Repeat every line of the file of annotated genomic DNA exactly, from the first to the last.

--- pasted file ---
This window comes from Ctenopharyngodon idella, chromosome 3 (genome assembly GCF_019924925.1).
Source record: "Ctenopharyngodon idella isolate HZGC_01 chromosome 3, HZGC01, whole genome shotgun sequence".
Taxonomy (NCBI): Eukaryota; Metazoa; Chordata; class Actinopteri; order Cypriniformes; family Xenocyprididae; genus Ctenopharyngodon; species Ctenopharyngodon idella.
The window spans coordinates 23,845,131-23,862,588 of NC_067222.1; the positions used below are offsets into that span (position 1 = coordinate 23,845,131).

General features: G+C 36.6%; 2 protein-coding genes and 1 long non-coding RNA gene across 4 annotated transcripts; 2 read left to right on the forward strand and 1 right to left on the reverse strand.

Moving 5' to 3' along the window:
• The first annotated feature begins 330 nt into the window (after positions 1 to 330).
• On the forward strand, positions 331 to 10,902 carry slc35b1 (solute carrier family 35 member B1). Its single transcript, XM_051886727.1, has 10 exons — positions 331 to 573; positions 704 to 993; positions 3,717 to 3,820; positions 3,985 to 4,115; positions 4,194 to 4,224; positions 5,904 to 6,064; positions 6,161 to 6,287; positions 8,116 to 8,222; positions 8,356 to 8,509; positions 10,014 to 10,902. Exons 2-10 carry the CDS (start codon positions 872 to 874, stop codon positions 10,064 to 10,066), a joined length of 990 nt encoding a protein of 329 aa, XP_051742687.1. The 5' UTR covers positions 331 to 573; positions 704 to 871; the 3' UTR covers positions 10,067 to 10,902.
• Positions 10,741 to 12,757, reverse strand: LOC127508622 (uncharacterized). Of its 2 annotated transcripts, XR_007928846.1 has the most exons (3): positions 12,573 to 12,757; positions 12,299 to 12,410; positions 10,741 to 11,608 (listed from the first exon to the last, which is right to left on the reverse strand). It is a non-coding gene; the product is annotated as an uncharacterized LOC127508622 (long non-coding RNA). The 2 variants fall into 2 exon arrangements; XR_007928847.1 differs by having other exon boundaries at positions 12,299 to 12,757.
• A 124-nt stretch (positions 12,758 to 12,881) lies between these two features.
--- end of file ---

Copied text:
This window comes from Ctenopharyngodon idella, chromosome 3 (genome assembly GCF_019924925.1).
Source record: "Ctenopharyngodon idella isolate HZGC_01 chromosome 3, HZGC01, whole genome shotgun sequence".
Taxonomy (NCBI): Eukaryota; Metazoa; Chordata; class Actinopteri; order Cypriniformes; family Xenocyprididae; genus Ctenopharyngodon; species Ctenopharyngodon idella.
The window spans coordinates 23,845,131-23,862,588 of NC_067222.1; the positions used below are offsets into that span (position 1 = coordinate 23,845,131).

General features: G+C 36.6%; 2 protein-coding genes and 1 long non-coding RNA gene across 4 annotated transcripts; 2 read left to right on the forward strand and 1 right to left on the reverse strand.

Moving 5' to 3' along the window:
• The first annotated feature begins 330 nt into the window (after positions 1 to 330).
• On the forward strand, positions 331 to 10,902 carry slc35b1 (solute carrier family 35 member B1). Its single transcript, XM_051886727.1, has 10 exons — positions 331 to 573; positions 704 to 993; positions 3,717 to 3,820; positions 3,985 to 4,115; positions 4,194 to 4,224; positions 5,904 to 6,064; positions 6,161 to 6,287; positions 8,116 to 8,222; positions 8,356 to 8,509; positions 10,014 to 10,902. Exons 2-10 carry the CDS (start codon positions 872 to 874, stop codon positions 10,064 to 10,066), a joined length of 990 nt encoding a protein of 329 aa, XP_051742687.1. The 5' UTR covers positions 331 to 573; positions 704 to 871; the 3' UTR covers positions 10,067 to 10,902.
• Positions 10,741 to 12,757, reverse strand: LOC127508622 (uncharacterized). Of its 2 annotated transcripts, XR_007928846.1 has the most exons (3): positions 12,573 to 12,757; positions 12,299 to 12,410; positions 10,741 to 11,608 (listed from the first exon to the last, which is right to left on the reverse strand). It is a non-coding gene; the product is annotated as an uncharacterized LOC127508622 (long non-coding RNA). The 2 variants fall into 2 exon arrangements; XR_007928847.1 differs by having other exon boundaries at positions 12,299 to 12,757.
• A 124-nt stretch (positions 12,758 to 12,881) lies between these two features.